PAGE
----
Captain's Cabin

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Wednesday, January 21, 2009

Wordy Wednesday - The Truth about Declawing

I want to talk about declawing a cat today. First, you should know that declawing is pretty much an American thing, it's something people do for their own convenience without realizing what actually happens to their beloved cat. In England, declawing is termed "inhumane" and "unnecessary mutilation." I agree. In many European countries it is illegal. I applaud their attitude.

line of amputation Before a human makes the decision to declaw a cat, there are some important facts they should know. Declawing is not like a manicure. It is serious surgery. A cat's claw is not a toenail. It is actually closely adhered to the bone. So closely adhered that to remove the claw, the last bone of your the cat's claw has to be removed. Declawing is actually an amputation of the last joint of your cat's "toes".

If you are a human, look at your fingers. Consider what your hands would be like if each finger was amputated up to the first joint.

When you envision that, it becomes clear why declawing is not a humane act. It is a painful surgery, with a painful recovery period. And remember that during the time of recuperation from the surgery your cat would still have to use its feet to walk, jump, and scratch in its litter box regardless of the pain it is experiencing.

No cat lover would doubt that cats--whose senses are much keener than theirs--suffer pain. We however, hide it better. Not only are we proud, we instinctively know that we are at risk when in a weakened position, and by nature will attempt to hide it. But make no mistake. This is not a surgery to be taken lightly.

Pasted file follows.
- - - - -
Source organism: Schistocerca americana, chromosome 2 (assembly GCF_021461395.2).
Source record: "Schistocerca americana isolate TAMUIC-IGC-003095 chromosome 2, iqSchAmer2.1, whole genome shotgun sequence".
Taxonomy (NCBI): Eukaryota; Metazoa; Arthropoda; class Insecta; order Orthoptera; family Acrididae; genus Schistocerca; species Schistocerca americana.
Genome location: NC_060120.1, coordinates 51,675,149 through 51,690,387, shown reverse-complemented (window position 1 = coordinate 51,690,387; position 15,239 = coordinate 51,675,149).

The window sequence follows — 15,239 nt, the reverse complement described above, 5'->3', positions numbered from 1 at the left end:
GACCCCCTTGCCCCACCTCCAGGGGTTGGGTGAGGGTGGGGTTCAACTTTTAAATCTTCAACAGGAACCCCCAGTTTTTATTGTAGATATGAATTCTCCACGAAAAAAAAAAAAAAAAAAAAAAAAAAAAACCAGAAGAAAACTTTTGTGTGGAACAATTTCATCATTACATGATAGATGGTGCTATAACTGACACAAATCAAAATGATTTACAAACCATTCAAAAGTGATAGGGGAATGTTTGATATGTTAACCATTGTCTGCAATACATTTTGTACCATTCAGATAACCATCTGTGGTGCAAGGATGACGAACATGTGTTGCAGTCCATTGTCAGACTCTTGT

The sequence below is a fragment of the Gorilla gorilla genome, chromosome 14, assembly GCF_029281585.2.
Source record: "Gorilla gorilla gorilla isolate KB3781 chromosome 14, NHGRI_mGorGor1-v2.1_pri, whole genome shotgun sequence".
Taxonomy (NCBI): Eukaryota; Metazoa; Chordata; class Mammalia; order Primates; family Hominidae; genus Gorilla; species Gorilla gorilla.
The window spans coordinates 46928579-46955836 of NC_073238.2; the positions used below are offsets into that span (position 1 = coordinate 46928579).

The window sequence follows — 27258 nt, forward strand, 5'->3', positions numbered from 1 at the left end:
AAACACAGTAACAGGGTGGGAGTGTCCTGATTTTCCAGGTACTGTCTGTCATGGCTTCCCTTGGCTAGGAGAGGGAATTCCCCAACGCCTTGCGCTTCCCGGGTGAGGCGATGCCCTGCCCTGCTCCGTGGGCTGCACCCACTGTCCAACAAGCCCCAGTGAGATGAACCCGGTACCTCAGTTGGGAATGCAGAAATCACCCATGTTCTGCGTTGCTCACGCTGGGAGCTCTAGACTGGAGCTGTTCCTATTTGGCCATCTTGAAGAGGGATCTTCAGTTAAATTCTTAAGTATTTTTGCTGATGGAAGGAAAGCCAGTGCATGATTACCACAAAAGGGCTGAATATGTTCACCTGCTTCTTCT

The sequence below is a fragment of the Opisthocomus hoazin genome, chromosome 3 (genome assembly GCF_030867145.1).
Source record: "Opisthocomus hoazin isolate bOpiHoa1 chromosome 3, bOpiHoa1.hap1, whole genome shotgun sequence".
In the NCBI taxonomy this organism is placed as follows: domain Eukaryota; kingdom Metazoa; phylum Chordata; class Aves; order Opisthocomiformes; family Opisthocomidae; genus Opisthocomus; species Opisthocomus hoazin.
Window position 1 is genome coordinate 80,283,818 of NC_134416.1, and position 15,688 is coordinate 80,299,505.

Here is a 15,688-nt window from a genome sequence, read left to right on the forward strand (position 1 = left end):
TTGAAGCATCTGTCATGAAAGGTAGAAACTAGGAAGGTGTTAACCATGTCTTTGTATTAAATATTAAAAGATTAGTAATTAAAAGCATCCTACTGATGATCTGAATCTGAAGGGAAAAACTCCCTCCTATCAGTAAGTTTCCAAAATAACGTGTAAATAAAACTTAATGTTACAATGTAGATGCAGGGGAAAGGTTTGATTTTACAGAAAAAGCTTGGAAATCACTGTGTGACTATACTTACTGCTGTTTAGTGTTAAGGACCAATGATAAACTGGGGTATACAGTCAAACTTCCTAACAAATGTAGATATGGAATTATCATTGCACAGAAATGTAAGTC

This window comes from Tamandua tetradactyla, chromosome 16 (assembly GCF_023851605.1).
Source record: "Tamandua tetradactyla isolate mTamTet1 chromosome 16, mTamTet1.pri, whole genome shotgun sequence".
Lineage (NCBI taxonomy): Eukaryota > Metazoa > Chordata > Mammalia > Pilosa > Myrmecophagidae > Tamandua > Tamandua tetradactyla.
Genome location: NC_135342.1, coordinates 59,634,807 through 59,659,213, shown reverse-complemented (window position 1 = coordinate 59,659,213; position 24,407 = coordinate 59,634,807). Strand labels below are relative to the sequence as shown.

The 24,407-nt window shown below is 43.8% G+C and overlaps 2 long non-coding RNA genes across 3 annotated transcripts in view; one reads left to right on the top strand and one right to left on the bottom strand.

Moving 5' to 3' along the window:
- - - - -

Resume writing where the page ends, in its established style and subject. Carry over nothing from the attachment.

A cat's body is perfectly designed to give it the grace, agility and beauty that is unique to felines. Claws are an important part of this design. Amputating the important part of their anatomy that contains the claws drastically alters the conformation of their feet. Cats that have been declawed may also develop carpal tunnel syndrom as they get older as they feet no longer support their weight properly. Many cats also suffer a loss of balance because they can no longer achieve a secure foothold on their amputated stumps.

The cat is also deprived of its primary means of defense, leaving it prey to predators if it ever escapes to the outdoors. I know that some people have told me that this cat or that cat did well outside despite being declawed, but this is the exception, not the rule. A cat cannot always defend itself with it's body weight and teeth.